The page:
Turpentine paper, not

Question:  what do you do when it’s over 100 degrees outside?

Answer:  sit on your boiling hot driveway and sploosh turpentine on a 200 page magazine, hoping to make some really cool paper.

Result:  pfffft!

Here’s the deal:  Gather together a magazine, a plastic tub, a bottle of turpentine.

Put the magazine in the tub.

Starting from the back of the magazine, open to the appropriate page, tip out some turpentine and wiggle it around the page.  Continue flipping through the magazine, back to front, coating each page with turpentine.  Eventually, there will be enough liquid in the tub, and you won’t need to pour fresh turpentine from the bottle.  Once each page has been saturated, lean the magazine upright and let it dry for a few hours.

What I’ve learned since trying this twice– unsuccessfully–is that you must use a National Geographic magazine.  I tried a high end  travel magazine and a  quilting catalogue.  Both had pages and pages of beautiful color; one had heavy paper and glossy ink, one had cheapo paper, and presumably cheapo ink.  Neither worked!  After researching some sites, I found one that said that the National Geographic pages are coated with something that makes the ink smear and do gorgeous stuff.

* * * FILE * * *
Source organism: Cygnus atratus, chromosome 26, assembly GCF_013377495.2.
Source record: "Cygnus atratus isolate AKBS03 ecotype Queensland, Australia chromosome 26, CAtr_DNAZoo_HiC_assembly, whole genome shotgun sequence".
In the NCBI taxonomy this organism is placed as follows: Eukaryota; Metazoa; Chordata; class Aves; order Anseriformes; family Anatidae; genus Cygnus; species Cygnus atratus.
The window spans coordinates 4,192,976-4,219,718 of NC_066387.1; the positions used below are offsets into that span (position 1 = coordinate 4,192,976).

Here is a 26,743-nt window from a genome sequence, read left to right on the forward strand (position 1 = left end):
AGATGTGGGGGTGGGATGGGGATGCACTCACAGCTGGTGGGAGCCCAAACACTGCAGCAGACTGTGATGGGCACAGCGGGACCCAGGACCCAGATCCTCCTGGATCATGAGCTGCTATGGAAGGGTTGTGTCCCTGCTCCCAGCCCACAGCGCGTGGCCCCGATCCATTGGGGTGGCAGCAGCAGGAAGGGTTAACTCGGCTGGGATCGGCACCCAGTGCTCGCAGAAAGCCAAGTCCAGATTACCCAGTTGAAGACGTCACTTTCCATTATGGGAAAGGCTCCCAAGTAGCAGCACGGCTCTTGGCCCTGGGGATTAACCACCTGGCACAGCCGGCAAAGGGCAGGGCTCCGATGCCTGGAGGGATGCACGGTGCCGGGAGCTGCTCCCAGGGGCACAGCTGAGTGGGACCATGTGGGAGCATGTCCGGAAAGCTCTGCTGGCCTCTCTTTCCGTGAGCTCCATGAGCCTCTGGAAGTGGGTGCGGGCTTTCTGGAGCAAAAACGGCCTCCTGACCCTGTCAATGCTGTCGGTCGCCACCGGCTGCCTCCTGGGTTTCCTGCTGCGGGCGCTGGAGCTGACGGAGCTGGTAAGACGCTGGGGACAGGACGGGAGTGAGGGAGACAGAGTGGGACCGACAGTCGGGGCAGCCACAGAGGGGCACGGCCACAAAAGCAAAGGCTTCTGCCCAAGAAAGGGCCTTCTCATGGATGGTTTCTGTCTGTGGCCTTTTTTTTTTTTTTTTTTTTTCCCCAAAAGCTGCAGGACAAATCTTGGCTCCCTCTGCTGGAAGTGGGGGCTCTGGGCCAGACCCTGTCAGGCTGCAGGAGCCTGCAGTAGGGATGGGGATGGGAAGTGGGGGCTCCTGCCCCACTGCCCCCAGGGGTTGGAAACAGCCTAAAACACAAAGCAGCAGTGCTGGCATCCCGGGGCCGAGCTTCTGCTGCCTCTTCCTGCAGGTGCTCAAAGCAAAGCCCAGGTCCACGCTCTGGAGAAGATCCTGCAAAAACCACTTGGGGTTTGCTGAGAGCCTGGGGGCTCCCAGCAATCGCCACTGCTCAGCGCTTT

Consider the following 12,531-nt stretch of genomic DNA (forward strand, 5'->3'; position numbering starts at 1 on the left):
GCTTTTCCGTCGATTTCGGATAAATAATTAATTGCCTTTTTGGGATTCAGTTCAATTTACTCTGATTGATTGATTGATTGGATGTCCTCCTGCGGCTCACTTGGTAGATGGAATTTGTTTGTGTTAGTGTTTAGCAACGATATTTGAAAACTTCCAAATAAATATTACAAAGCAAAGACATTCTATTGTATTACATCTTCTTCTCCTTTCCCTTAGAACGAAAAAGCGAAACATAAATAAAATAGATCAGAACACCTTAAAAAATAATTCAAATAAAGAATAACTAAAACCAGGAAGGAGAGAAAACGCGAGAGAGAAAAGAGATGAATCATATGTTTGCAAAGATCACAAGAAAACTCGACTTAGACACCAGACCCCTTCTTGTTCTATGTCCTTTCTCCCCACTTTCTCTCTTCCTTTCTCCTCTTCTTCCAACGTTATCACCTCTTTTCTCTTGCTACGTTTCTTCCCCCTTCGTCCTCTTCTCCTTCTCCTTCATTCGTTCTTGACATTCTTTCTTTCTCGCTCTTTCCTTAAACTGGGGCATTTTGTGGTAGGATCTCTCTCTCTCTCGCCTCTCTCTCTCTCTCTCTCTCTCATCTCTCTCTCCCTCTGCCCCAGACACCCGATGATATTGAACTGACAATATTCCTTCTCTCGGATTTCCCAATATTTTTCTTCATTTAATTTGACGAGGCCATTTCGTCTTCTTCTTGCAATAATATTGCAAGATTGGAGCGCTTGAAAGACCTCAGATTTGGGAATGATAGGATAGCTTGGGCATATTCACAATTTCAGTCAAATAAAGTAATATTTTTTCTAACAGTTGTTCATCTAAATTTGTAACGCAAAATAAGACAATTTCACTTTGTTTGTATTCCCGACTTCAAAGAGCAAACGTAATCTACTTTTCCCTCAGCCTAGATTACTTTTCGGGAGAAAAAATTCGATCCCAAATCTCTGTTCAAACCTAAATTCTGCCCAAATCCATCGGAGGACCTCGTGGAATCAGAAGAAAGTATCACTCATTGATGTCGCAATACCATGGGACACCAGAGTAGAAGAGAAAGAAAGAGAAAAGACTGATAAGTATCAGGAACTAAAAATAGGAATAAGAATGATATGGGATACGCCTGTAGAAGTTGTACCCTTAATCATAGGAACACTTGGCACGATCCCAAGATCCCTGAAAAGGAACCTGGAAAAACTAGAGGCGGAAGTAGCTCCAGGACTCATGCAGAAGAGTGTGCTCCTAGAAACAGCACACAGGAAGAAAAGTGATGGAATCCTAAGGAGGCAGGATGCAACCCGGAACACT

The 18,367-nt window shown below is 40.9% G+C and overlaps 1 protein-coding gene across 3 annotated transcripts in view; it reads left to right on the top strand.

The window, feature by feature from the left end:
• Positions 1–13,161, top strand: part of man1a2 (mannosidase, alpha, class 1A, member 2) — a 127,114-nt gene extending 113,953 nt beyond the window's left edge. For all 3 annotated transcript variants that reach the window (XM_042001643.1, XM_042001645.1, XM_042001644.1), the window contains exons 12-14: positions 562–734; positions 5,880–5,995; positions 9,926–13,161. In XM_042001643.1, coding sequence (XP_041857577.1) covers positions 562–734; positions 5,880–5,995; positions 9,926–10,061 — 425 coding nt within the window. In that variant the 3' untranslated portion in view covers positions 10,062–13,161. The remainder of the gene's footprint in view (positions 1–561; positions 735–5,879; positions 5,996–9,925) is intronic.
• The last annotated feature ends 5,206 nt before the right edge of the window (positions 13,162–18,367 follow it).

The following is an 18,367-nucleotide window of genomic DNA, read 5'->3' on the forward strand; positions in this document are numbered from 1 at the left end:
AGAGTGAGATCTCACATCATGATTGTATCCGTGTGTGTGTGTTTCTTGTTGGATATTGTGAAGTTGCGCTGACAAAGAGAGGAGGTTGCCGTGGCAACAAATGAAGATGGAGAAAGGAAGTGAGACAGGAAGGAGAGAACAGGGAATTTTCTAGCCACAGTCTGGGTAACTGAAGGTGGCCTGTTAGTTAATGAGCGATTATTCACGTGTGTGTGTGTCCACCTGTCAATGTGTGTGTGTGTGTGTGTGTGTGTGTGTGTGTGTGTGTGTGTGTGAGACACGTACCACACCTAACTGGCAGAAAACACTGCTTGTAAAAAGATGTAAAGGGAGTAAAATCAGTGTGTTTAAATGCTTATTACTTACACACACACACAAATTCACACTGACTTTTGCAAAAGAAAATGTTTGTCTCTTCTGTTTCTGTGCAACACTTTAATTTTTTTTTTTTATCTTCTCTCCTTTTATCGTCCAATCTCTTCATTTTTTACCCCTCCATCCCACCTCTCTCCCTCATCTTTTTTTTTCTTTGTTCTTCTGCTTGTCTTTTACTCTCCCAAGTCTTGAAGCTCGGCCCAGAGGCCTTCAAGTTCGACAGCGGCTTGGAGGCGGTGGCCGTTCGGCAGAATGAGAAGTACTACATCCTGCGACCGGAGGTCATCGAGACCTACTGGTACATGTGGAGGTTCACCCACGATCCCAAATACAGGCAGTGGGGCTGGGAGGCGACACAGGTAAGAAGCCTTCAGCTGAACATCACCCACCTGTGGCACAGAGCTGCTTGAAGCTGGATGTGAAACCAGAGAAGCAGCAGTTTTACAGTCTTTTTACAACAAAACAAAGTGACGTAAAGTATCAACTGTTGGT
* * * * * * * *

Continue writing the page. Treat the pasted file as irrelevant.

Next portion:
So– yes, I will try this again.  With a National Geographic.  Why?  This is the very question Judy asked me as I moaned about how nasty the turpentine fumes are in this heat.  Then I sent her to look at Sally Turlington’s site,  and Judy understood my stubborn refusal to let this project go!

Hopefully, the next time I blog about turpentine (altho I notice that you can use Citrasolve instead, which is a less toxic alternative to turpentine) I will be able to show you some beautiful papers!

For now, I leave you with this morning’s creative project– DS2 and his camp ‘do:



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2 responses to “Turpentine paper, not

  1. Hey, I love his “do”. I went to the blog and the turp paper looks like Batic. How cool is that? Good luck on your next try.

  2. carlafibers

    Great “do!” Hmmm… I must try this process sometime, Susan. Thanks for sharing!

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